5. Conclusions

In conclusion, the currently available data showed that aloe vera might reduce the levels of FBG, HbA1c, triglyceride, TC and LDL-C, and increase the levels of HDL-C in prediabetes and early non-treated diabetic patients; however, limited evidence exists about the safety of aloe vera, given the small RCTs, poor quality of RCTs included, and the considerable heterogeneity seen in the study results, the magnitude of this effect is small and the clinical relevance is uncertain. Large-scale, multi-center and placebo-controlled long-term trials should be rigorously designed to substantiate the current findings and to investigate the long-term effects of aloe vera supplementation on managing prediabetes and T2DM.


The following abbreviations are used in this manuscript:

CIConfidence interval
FBGFasting blood glucose
HbA1cHemoglobin A1c
HDL-CHigh density lipoprotein-cholesterol
ITTIntention to treat
LDL-CLow density lipoprotein-cholesterol
RCTRandomized clinical trial
SMDStandardized mean difference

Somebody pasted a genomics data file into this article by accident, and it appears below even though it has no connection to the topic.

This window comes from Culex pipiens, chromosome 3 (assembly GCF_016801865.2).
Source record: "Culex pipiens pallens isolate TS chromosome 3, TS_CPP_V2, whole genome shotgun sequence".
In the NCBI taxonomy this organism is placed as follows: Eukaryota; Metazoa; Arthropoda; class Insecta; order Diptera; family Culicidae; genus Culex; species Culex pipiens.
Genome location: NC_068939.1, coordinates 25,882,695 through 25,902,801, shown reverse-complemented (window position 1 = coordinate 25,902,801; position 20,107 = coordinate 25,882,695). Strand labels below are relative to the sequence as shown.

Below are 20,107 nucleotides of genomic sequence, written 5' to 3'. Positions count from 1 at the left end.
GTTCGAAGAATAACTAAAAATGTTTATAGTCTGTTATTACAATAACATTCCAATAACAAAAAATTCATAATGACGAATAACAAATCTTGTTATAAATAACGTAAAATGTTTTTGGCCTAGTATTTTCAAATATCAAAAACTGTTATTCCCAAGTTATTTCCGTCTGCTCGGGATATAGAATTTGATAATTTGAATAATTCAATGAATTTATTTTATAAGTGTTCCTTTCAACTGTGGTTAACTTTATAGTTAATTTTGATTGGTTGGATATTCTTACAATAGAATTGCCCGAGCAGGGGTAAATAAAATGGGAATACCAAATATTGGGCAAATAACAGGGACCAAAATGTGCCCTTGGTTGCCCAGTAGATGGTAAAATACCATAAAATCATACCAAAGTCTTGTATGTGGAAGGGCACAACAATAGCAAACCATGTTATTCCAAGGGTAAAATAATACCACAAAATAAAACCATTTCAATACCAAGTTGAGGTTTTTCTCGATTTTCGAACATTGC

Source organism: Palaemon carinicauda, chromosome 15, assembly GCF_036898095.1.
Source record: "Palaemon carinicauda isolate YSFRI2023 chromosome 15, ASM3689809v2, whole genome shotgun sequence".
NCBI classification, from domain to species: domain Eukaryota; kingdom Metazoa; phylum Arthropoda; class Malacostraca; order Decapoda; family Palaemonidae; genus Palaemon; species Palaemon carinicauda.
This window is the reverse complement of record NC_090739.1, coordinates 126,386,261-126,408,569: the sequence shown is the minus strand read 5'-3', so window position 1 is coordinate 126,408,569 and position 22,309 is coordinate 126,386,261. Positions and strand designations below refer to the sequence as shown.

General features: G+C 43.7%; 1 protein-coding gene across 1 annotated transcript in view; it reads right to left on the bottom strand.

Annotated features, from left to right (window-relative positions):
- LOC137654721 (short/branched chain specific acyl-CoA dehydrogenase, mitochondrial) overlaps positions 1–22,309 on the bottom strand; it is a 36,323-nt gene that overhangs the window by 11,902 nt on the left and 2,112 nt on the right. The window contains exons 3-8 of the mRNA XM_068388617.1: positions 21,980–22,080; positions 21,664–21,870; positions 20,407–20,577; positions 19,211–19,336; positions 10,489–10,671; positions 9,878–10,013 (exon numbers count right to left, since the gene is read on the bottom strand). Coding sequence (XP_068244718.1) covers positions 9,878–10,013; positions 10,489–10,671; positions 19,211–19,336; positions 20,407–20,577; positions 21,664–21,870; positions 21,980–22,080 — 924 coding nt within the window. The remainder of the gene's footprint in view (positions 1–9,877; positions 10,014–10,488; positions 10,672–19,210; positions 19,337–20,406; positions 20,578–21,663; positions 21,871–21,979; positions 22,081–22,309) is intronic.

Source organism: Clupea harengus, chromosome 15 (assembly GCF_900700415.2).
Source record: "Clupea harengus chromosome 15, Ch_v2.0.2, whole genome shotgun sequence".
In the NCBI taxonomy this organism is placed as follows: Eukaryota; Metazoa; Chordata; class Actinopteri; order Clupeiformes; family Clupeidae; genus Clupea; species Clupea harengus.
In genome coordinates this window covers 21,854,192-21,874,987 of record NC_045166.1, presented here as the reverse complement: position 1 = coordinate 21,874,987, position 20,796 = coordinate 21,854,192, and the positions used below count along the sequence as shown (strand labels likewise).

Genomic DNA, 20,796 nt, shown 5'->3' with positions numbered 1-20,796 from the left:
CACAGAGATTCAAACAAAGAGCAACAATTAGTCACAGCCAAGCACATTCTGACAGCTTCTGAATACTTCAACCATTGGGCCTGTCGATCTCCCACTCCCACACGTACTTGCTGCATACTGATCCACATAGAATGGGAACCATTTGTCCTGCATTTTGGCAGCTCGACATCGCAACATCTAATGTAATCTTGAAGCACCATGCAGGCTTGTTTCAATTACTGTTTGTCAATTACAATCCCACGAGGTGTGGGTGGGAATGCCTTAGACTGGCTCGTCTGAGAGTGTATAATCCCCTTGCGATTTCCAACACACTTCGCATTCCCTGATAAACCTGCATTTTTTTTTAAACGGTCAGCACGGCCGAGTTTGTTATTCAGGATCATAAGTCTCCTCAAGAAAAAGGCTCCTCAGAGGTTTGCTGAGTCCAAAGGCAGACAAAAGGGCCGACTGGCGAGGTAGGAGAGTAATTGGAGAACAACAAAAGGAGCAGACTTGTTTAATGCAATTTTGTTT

T2DMType 2 diabetes mellitus
TCTotal cholesterol
WMDWeighed mean difference

Author Contributions

Y.Z. and W.L. contributed equally to this work; Y.Z. and H.T. conceived and designed the study; Y.Z. and W.L. performed data extraction and drafted the paper; Y.Z., W.L., D.L. and T.Z. performed the meta-analysis and discussed study findings; Y.Z., W.L. and H.T. revised the paper for submission for publication.

Conflicts of Interest

The authors declare no conflict of interest.


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Efficacy of Aloe Vera Supplementation on Prediabetes and Early Non-Treated Diabetic Patients: A Systematic Review and Meta-Analysis of Randomized Controlled Trials (2024)